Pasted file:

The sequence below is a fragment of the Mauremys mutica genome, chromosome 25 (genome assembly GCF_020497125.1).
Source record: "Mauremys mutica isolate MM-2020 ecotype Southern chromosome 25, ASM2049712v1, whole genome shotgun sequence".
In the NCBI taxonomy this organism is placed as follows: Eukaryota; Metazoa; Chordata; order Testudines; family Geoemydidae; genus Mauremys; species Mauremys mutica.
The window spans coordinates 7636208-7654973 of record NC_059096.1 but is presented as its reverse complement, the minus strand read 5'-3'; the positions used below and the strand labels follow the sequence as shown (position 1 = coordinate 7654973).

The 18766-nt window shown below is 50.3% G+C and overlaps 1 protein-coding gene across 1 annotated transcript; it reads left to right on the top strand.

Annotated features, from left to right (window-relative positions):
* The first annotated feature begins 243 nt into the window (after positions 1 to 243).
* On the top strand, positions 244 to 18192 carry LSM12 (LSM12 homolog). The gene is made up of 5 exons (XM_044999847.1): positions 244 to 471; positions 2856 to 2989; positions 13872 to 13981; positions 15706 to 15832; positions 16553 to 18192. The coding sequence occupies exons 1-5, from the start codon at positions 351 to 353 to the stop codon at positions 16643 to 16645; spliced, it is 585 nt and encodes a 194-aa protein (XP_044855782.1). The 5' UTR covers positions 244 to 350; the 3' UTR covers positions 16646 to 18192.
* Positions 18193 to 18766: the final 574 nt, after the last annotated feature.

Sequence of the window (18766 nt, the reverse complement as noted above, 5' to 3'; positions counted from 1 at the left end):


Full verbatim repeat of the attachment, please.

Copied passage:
The sequence below is a fragment of the Mauremys mutica genome, chromosome 25 (genome assembly GCF_020497125.1).
Source record: "Mauremys mutica isolate MM-2020 ecotype Southern chromosome 25, ASM2049712v1, whole genome shotgun sequence".
In the NCBI taxonomy this organism is placed as follows: Eukaryota; Metazoa; Chordata; order Testudines; family Geoemydidae; genus Mauremys; species Mauremys mutica.
The window spans coordinates 7636208-7654973 of record NC_059096.1 but is presented as its reverse complement, the minus strand read 5'-3'; the positions used below and the strand labels follow the sequence as shown (position 1 = coordinate 7654973).

The 18766-nt window shown below is 50.3% G+C and overlaps 1 protein-coding gene across 1 annotated transcript; it reads left to right on the top strand.

Annotated features, from left to right (window-relative positions):
* The first annotated feature begins 243 nt into the window (after positions 1 to 243).
* On the top strand, positions 244 to 18192 carry LSM12 (LSM12 homolog). The gene is made up of 5 exons (XM_044999847.1): positions 244 to 471; positions 2856 to 2989; positions 13872 to 13981; positions 15706 to 15832; positions 16553 to 18192. The coding sequence occupies exons 1-5, from the start codon at positions 351 to 353 to the stop codon at positions 16643 to 16645; spliced, it is 585 nt and encodes a 194-aa protein (XP_044855782.1). The 5' UTR covers positions 244 to 350; the 3' UTR covers positions 16646 to 18192.
* Positions 18193 to 18766: the final 574 nt, after the last annotated feature.

Sequence of the window (18766 nt, the reverse complement as noted above, 5' to 3'; positions counted from 1 at the left end):